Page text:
I’m unsure if he also told you that the Venetians were notorious pirates. Venice engaged in trade beginning from the late 8th Century, but this was the slave trade.  During this very early period, Venice was engaged in the selling of slaves to the Arabs from the Carolingian-Sclaveian wars. The name of the “Slavic” people means servitude or slave. In the pactum Lotharii of 840AD between Venice and the Carolingian Empire, Venice was finally forced to reform and promised not to buy Christian slaves in the Empire and not to sell Christian slaves to Muslims.

Venice was also at the head of the Fourth Crusade, but instead of going after the Muslims, they laid siege to and conquered Byzantium. This is a painting of the “Latin Rulers” conquering Byzantium.

Latin Rulers titles

The Venetians even issued Their versions of Byzantine coins between 1204 and 1261AD.

Enrico Dandolo c. 1107–1205

Enrico Dandolo (c. 1107–1205) was the Doge of Venice from 1192 until his death. He is remembered for his corruption and shrewdness. He is the Doge who killed Christians in the Sack of Constantinople. Dandolo died in 1205 in Constantinople and was buried at the Hagia Sophia, which today is the Blue Mosque.

Venice four horses

You probably visited the Cathedral in St Mark’s Square. The Venetians stole St Mark’s body from Egypt, and the four horses you see stood on a chariot of Constantine the Great in Constantinople. They also liberated them.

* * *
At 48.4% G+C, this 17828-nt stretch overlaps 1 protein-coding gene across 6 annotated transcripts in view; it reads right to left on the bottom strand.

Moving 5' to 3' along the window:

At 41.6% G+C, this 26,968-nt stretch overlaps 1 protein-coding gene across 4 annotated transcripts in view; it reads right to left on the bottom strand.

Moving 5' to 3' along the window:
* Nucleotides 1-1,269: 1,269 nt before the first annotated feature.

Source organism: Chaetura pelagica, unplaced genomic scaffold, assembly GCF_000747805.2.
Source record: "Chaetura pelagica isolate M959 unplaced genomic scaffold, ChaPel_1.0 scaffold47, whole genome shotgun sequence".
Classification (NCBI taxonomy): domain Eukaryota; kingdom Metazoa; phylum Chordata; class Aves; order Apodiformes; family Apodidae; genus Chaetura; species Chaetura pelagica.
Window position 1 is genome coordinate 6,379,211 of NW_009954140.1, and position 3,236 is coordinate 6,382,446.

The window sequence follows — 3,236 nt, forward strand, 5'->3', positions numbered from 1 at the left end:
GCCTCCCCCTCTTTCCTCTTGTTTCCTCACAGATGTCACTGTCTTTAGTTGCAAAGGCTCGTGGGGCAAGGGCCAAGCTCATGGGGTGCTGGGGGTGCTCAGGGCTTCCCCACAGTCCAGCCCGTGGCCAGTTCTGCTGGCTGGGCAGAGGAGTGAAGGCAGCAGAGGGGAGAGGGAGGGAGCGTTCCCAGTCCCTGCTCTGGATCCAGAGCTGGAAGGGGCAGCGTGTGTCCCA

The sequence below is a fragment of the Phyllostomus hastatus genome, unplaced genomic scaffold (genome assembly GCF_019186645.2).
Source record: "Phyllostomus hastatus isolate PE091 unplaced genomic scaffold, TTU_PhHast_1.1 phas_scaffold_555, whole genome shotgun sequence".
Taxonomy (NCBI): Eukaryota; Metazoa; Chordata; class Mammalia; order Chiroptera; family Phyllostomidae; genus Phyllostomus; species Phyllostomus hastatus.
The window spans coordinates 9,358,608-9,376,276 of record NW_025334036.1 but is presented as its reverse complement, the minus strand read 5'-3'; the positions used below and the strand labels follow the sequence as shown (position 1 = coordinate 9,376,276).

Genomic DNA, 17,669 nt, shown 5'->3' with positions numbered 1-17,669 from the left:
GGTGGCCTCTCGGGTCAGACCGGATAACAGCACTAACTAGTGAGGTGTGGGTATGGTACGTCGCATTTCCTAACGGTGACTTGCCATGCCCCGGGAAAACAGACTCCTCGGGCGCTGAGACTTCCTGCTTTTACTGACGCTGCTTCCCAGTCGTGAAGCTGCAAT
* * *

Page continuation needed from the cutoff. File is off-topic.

Venetian Empire CoinageIndian Imitation AV Zecchino 18th century

Nevertheless, Venice became a powerful maritime power. Thanks to its bankers, its coinage became the dominant coinage and was only eclipsed by Florence. The fact that its coinage was recognized in international trade is much like today’s US dollar. It is confirmed that by India, after imitating Roman coins for hundreds of years, imitated Venetian gold ducats as well.

VenetianDebt 4

We have an extensive database, and the debt crisis of Venice, which nobody seems to want to talk about, is included within it. The Venetian gold ducat, meaning the Duke’s coin, was probably the most famous, thanks to the commercial and maritime power of the Venetian Republic. However, before 1284, Venice used the coinage of Byzantium in trade – namely the Byzantine gold hyperpyra. The Venetians imported goods from the East and sold them at a profit north of the Alps.

Michael VIII AV Hyperpyron
Byzantine emperor Michael VIII Palaiologos (1261-1282) backed the revolt of the Sicilian Vespers in 1282, and the cost of that war forced him to debase the hyperpyron. This was just one more in a series of debasements, and the Great Council of Venice responded with its own coin of pure gold in 1284, abandoning using the coins of Byzantium. The practice of debasement has preceded him, for there was the Great Monetary Crisis of 1092.

1092 Byzantine Monetary Reform 1024x687